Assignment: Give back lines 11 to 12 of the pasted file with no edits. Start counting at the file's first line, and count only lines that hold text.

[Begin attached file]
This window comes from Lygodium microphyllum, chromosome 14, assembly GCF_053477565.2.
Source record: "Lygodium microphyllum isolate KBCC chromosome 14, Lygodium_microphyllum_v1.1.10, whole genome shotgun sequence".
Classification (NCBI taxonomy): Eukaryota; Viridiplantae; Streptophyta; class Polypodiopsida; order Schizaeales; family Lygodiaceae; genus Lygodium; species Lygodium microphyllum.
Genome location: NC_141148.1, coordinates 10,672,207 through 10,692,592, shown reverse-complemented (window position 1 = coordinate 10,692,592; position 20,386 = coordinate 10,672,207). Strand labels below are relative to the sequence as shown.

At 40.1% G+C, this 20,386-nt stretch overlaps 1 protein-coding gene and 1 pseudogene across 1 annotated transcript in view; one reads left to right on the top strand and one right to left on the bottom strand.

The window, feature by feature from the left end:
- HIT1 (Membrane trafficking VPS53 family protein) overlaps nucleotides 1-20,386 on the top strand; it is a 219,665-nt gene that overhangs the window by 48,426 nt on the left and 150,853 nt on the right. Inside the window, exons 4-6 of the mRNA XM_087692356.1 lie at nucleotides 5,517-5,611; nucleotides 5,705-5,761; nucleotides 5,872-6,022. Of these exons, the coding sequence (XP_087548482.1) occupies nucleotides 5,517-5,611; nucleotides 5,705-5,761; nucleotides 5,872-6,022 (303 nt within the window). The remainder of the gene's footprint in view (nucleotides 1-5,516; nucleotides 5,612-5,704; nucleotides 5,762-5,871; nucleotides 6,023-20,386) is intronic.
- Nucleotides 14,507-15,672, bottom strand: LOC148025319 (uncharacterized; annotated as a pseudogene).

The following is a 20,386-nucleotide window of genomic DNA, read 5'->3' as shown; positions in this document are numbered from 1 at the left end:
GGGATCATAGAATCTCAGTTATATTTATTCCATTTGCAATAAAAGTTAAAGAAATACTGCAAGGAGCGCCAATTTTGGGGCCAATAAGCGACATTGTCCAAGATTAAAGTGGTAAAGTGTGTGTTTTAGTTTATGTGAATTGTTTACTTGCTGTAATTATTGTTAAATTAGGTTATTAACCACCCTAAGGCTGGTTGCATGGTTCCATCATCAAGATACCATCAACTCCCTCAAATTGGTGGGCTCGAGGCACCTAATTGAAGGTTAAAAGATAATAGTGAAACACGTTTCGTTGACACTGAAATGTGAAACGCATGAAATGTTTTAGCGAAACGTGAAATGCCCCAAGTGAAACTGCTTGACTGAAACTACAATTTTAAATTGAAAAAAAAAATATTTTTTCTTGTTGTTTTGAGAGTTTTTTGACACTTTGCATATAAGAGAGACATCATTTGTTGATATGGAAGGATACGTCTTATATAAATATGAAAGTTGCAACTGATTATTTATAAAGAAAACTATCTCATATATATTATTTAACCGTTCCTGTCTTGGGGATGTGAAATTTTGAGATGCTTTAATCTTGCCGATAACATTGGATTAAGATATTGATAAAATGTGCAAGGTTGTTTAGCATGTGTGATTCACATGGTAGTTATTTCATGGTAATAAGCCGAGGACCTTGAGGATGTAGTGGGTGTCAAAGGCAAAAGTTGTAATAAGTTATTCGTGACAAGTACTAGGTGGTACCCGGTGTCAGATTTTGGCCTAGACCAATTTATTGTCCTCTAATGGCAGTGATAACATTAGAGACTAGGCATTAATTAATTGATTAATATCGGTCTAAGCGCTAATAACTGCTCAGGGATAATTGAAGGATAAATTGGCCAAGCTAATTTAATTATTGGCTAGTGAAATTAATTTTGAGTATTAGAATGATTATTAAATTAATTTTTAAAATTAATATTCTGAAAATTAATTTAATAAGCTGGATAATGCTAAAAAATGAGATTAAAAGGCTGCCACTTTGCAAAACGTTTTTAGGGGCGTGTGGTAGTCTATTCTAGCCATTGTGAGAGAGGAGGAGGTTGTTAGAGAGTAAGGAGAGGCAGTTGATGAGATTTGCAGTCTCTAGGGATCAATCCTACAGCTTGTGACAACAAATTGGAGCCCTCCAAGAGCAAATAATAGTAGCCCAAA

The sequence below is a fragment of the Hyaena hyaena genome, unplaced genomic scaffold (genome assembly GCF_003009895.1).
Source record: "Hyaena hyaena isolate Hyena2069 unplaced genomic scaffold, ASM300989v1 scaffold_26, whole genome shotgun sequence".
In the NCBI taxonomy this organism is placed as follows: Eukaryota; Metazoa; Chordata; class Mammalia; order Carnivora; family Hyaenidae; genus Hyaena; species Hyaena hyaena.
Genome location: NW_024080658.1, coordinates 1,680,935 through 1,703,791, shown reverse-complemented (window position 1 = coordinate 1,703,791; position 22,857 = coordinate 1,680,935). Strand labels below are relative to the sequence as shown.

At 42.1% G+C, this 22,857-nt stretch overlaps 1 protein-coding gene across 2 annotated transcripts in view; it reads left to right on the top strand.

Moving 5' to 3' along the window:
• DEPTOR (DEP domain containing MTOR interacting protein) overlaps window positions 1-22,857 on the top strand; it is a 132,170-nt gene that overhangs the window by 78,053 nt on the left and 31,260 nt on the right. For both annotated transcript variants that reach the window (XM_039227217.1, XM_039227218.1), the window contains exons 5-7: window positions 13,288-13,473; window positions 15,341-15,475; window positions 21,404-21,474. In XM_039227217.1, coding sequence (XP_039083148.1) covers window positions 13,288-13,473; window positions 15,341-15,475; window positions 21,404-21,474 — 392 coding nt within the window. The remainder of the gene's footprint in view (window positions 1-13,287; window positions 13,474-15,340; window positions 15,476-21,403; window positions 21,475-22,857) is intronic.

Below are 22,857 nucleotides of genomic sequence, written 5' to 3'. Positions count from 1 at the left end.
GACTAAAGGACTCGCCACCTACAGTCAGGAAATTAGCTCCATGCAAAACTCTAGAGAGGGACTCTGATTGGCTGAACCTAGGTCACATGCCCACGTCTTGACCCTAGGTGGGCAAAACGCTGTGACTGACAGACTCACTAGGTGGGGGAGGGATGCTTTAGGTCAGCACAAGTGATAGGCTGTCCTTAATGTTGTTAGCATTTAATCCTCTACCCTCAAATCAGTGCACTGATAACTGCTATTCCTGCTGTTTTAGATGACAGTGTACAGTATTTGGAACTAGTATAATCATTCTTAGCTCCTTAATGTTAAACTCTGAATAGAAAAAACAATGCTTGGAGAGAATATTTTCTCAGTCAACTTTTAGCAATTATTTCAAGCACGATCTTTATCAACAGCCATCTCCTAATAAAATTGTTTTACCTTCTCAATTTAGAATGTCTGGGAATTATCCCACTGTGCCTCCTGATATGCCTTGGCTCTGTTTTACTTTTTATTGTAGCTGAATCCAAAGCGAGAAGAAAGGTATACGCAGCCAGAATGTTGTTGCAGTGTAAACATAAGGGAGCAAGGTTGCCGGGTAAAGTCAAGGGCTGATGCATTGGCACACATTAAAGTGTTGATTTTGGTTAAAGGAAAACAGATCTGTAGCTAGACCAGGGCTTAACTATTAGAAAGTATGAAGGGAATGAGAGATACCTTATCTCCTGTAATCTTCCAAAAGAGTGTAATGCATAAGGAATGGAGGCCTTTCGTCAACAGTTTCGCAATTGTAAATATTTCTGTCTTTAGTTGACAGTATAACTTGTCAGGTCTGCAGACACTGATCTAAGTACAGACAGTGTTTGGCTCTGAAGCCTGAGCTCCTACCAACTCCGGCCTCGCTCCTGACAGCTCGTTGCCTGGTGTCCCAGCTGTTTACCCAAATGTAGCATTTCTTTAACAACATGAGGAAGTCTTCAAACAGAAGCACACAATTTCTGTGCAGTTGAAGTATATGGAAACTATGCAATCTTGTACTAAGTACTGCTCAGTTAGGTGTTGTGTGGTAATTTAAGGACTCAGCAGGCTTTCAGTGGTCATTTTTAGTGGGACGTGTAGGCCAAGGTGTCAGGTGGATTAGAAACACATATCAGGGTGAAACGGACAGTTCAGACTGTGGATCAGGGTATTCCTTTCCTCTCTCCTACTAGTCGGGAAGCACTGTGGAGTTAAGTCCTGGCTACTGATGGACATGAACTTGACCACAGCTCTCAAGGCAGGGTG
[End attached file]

The sequence below is a fragment of the Hyaena hyaena genome, unplaced genomic scaffold (genome assembly GCF_003009895.1).
Source record: "Hyaena hyaena isolate Hyena2069 unplaced genomic scaffold, ASM300989v1 scaffold_26, whole genome shotgun sequence".